On Monday night the AP reported the particulars of that provision:
The policy, obtained by The Associated Press, prohibits "requiring, coercing or encouraging" players from "dressing up as women or wearing costumes that may be offensive to individuals based on their race, sex, nationality, age, sexual orientation, gender identify or other characteristic."
The story notes that it's unclear when this practice began. I know it wasn't mentioned in Jim Bouton's "Ball Four" or in either of Jim Brosnan's superb season diary books, "The Long Season" (about the 1959 season) or "Pennant Race" (1961). Bill Freehan's diary book about 1969, "Behind the Mask," tells of a prank pulled on the Tigers' rookies of enticing them to go to a marina for a team boatride that didn't exist, but nothing like today's dress-up.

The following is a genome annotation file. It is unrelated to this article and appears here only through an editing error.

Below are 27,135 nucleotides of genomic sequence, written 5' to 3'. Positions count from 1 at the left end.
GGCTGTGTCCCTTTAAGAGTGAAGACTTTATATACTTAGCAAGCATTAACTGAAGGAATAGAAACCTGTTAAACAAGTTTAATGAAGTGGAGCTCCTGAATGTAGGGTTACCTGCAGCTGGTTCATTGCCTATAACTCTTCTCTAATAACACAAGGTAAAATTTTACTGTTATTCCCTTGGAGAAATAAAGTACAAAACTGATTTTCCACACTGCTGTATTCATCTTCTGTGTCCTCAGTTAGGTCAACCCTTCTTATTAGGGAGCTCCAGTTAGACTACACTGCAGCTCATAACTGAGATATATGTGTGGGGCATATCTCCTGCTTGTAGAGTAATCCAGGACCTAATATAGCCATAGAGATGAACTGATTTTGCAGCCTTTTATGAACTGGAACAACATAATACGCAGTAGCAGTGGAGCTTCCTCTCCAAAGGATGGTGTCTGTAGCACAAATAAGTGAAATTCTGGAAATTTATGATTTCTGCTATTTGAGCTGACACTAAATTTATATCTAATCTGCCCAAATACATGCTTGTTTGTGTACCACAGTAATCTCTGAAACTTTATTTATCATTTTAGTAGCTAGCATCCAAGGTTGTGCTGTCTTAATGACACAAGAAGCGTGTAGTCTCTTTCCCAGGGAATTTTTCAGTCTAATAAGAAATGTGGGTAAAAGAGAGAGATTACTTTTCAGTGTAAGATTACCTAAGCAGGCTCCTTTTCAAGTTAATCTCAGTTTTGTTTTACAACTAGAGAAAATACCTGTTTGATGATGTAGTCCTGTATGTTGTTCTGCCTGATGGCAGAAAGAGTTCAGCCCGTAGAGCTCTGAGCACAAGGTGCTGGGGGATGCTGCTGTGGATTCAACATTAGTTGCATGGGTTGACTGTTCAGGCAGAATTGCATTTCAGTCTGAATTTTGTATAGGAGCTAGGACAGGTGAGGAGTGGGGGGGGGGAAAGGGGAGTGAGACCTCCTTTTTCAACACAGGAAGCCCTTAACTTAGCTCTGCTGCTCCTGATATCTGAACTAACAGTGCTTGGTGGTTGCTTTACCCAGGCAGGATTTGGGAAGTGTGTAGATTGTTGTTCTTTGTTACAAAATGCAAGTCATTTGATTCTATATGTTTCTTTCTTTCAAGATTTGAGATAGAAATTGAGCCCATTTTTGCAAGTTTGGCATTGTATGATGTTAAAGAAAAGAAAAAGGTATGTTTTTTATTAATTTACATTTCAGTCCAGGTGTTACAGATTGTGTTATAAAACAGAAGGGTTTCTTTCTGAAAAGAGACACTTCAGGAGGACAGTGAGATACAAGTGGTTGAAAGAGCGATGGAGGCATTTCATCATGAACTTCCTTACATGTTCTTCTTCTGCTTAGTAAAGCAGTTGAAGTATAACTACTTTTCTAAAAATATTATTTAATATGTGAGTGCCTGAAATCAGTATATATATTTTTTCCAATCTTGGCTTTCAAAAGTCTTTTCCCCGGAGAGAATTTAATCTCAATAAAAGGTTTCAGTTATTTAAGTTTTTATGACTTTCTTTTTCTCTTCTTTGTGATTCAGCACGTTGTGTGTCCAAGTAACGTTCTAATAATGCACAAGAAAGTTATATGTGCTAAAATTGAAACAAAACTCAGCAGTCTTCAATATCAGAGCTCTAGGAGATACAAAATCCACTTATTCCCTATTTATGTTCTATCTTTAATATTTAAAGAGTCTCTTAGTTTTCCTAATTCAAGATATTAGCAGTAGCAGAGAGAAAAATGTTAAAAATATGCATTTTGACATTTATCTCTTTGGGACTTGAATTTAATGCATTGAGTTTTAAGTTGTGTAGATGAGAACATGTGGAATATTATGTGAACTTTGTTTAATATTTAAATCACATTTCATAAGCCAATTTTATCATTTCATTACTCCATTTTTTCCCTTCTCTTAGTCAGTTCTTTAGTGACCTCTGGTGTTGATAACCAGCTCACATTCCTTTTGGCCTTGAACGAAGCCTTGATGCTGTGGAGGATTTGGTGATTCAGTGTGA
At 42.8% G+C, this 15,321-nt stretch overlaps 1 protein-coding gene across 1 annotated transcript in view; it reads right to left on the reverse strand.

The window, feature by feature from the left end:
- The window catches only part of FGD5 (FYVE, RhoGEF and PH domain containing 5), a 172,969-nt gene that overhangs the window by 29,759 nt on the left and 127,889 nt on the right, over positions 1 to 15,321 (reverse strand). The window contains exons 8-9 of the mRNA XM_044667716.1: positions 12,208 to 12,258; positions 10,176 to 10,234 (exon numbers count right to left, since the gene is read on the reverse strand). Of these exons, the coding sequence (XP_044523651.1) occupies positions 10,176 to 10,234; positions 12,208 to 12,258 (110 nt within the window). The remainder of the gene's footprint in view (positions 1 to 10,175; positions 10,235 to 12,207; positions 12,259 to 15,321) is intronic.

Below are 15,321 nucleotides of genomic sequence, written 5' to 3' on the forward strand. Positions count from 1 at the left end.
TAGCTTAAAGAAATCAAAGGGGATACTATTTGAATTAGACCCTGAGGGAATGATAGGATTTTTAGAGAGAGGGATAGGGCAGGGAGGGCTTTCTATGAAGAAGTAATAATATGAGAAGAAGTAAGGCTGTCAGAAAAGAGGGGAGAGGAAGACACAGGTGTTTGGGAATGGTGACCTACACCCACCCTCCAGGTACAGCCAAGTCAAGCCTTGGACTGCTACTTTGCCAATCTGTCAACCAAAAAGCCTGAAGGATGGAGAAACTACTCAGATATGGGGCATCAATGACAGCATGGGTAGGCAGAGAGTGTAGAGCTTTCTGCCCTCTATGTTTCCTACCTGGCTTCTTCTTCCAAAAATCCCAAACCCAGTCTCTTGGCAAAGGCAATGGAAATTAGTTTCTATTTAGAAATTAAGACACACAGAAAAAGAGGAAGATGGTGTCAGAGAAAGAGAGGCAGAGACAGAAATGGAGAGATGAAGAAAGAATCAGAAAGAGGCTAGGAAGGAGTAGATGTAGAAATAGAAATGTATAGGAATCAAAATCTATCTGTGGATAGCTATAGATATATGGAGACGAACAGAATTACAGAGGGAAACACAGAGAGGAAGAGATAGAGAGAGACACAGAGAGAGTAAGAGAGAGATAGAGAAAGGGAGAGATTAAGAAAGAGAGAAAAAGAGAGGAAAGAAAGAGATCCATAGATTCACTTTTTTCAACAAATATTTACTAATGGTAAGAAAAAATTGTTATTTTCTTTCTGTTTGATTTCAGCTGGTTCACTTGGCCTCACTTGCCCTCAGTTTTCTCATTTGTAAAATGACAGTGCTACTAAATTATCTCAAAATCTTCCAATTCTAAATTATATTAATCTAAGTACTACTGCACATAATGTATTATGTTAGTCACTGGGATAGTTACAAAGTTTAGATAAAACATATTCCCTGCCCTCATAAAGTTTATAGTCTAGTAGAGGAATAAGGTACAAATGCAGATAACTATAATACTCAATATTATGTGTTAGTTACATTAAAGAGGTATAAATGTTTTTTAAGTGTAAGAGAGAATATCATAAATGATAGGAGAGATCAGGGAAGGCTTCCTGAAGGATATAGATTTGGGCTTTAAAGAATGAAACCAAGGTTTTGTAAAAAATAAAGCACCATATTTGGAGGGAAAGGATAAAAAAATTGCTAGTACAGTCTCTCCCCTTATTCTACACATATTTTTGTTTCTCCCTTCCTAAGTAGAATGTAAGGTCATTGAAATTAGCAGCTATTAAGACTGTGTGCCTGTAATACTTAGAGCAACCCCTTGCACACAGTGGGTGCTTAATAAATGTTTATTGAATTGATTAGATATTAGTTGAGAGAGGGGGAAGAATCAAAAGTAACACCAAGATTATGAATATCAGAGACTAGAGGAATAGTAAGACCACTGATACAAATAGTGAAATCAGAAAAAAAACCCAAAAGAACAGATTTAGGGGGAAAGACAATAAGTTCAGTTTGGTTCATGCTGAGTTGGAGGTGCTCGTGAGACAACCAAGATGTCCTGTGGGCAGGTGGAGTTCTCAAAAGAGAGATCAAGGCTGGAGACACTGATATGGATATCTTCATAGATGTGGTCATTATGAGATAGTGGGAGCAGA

But the story tells of Jeff Kent's rebellion in 1992, arguing that he had put up with it the year before and wasn't going to accept it again. So it was happening by the 1990s.
Personally, I find hazing a profoundly silly ritual at best and often damaging. This is true whether it's involving a marching band, a fraternity or a professional sports team. It tends to escalate, and what seems like harmless fun turns over time into something uglier.
I'm sure there are players disappointed that their bullying ritual has been prohibited. I'm also sure there are players relieved by the ban, which is, as the story details, only partial. There are some costumes still permitted.